Prospects for a massive renewable power expansion to achieve carbon neutrality in China and beyond
In achieving the goal of carbon neutrality in China, the problem is no longer the cost or feasibility of sufficient renewable generation, but rather the challenges it introduces into the grid because of its variability. There are many uncertainties about pathways to mid-century carbon neutrality in all major emitting nations, but one fundamental aspect is certain: they will require massive expansions of wind and solar power to displace coal- and gas-fired power.
China Environment News recently reported on research by a Chinese-US team that found solar energy could provide 43% of China’s electricity demands in 2060 at less than one third of current costs per kilowatt-hour (see ‘China’s Development of a Carbon-Neutral Electricity System’ )
Now a similar team of Chinese-American researchers have developed a cross-sector, high-resolution model to find the best and most cost-effective way for China’s power system to become carbon neutral by 2050.
The research team from China’s Huazhong University of Science and Technology, the Tsinghua University and America’s Harvard University, developed a comprehensive strategy moving beyond conventional planning assumptions to include large offshore wind generation, power storage, electric vehicles, green hydrogen production, and expanded transmission to balance power on a national basis can sharply reduce costs of integrating renewable power into the grid.
The results demonstrate that realizing the carbon neutrality of China’s power system by 2050 is not only feasible but need not necessarily cost more than reliance on coal- and gas-fired power, with no carbon constraints at all, to meet future electricity demands.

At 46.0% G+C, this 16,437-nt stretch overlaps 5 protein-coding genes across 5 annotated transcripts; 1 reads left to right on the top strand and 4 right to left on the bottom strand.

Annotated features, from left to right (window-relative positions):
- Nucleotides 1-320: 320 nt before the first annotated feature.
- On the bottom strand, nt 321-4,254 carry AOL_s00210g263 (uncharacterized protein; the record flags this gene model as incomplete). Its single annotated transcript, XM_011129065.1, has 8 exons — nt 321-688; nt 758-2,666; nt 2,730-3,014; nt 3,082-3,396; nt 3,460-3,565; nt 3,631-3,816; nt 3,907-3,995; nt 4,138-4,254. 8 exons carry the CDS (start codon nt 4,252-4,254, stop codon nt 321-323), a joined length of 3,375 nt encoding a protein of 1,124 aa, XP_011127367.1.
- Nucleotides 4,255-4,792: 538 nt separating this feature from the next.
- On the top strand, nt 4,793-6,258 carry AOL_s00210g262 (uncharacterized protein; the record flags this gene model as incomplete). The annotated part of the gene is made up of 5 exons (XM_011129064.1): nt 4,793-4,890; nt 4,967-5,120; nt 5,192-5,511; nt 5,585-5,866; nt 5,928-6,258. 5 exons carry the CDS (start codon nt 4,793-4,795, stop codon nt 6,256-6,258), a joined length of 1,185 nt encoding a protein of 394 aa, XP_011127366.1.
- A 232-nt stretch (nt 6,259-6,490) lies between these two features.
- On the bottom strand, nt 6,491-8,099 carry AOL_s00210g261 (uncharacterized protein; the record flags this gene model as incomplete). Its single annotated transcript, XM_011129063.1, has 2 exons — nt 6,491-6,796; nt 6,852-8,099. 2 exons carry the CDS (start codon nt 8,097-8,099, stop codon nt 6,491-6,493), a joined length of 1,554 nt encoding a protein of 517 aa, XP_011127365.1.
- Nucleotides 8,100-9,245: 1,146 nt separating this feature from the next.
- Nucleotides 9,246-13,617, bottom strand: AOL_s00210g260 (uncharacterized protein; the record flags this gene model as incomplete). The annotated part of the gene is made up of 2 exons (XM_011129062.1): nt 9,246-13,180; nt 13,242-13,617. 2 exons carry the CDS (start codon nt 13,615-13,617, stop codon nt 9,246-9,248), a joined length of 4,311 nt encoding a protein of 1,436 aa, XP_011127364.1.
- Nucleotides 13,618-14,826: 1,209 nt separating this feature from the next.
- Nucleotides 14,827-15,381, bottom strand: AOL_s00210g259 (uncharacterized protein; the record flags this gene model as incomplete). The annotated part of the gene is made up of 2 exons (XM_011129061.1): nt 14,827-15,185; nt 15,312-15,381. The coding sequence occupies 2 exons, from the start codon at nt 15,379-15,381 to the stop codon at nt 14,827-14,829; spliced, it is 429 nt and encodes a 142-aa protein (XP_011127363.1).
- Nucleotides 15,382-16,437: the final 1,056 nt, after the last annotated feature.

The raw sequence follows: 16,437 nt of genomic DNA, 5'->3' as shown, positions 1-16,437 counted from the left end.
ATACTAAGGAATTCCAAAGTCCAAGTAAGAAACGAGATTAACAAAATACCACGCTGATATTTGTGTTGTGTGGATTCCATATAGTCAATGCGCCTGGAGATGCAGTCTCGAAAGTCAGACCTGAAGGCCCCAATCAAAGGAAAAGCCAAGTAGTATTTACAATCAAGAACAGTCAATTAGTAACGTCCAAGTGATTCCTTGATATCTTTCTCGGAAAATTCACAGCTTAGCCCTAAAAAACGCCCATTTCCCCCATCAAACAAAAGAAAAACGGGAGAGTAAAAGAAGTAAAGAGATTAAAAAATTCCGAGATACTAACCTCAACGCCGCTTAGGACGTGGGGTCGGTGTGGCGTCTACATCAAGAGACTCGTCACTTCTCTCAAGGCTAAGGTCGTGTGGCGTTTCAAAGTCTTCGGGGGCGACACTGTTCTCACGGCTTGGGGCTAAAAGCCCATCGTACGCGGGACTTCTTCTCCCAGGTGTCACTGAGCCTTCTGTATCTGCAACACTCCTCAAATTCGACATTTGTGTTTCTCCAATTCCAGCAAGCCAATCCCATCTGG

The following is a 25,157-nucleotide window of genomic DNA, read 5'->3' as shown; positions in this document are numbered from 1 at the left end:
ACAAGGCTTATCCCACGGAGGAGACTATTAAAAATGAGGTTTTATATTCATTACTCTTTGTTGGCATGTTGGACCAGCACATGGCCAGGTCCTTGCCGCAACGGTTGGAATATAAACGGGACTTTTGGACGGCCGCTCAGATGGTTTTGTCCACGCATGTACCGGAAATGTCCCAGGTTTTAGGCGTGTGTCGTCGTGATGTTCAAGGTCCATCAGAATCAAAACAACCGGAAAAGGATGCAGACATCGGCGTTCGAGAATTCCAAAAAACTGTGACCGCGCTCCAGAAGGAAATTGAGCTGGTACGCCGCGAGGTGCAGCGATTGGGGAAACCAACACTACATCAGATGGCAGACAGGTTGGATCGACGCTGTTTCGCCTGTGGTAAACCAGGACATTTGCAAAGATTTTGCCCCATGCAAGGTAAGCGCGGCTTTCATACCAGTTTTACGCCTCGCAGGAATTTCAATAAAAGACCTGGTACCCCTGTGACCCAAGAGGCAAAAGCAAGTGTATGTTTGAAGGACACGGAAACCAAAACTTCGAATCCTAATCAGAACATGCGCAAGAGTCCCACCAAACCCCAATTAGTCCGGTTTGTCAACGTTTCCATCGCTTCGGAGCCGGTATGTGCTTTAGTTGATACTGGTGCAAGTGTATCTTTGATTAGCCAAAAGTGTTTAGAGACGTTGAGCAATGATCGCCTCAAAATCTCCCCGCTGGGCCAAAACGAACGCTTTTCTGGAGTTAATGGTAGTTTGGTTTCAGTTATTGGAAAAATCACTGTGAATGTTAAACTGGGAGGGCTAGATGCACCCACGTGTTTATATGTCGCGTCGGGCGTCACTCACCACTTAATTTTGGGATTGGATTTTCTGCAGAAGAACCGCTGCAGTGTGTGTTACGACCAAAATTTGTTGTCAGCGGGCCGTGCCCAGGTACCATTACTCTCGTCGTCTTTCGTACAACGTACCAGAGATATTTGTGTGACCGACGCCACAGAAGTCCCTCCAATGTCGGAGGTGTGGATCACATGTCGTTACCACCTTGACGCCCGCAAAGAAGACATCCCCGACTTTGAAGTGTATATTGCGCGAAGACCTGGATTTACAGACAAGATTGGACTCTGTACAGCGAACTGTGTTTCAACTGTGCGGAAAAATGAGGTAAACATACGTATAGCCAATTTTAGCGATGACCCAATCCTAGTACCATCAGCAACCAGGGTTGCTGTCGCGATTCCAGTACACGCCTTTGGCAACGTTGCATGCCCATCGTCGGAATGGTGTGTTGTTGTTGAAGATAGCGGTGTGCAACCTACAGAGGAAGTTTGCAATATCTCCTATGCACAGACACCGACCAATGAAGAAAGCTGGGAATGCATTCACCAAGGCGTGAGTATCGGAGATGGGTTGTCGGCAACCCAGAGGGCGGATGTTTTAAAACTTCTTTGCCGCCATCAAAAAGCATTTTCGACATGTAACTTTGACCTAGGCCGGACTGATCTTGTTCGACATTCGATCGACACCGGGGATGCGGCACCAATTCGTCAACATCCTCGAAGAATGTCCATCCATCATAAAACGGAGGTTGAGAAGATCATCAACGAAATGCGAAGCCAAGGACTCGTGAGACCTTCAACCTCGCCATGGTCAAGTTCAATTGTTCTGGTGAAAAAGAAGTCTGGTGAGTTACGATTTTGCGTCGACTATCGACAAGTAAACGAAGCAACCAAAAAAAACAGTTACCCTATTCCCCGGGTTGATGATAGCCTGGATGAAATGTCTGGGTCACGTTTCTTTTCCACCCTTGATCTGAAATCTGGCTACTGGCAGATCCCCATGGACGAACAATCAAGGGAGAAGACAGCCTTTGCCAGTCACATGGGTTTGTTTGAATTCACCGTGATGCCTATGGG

This is an excellent article for non-specialist readers who wish to understand the complexities and costs for grid integration of solar and wind renewable energy to achieve carbon neutrality in China, and the benefits of: UHV transmission; power storage; green hydrogen production, and electric vehicles (EVs) could, and how these could all play major roles in easing grid integration.
Follow this link to: A RESEARCH BRIEF FOR NON-SPECIALISTS, sponsored by the Energy Foundation China.
Below is a summary of the key findings from the study.
The study was supported by Huazhong University of Science and Technology (HUST)-State Grid Future of Grid Institute; National Science Foundation of China; the Energy Foundation China; and the Harvard Global Institute, Harvard University.
Published paper – Joule, Volume 5, Issue 10, 20 October 2021, Pages 2715-2741 https://www.sciencedirect.com/science/article/pii/S2542435121004505?dgcid=coauthor
Research Brief for Non-specialists – October 2021 https://chinaproject.harvard.edu/files/chinaproject/files/ef-report-gridintegration.pdf?m=1634845191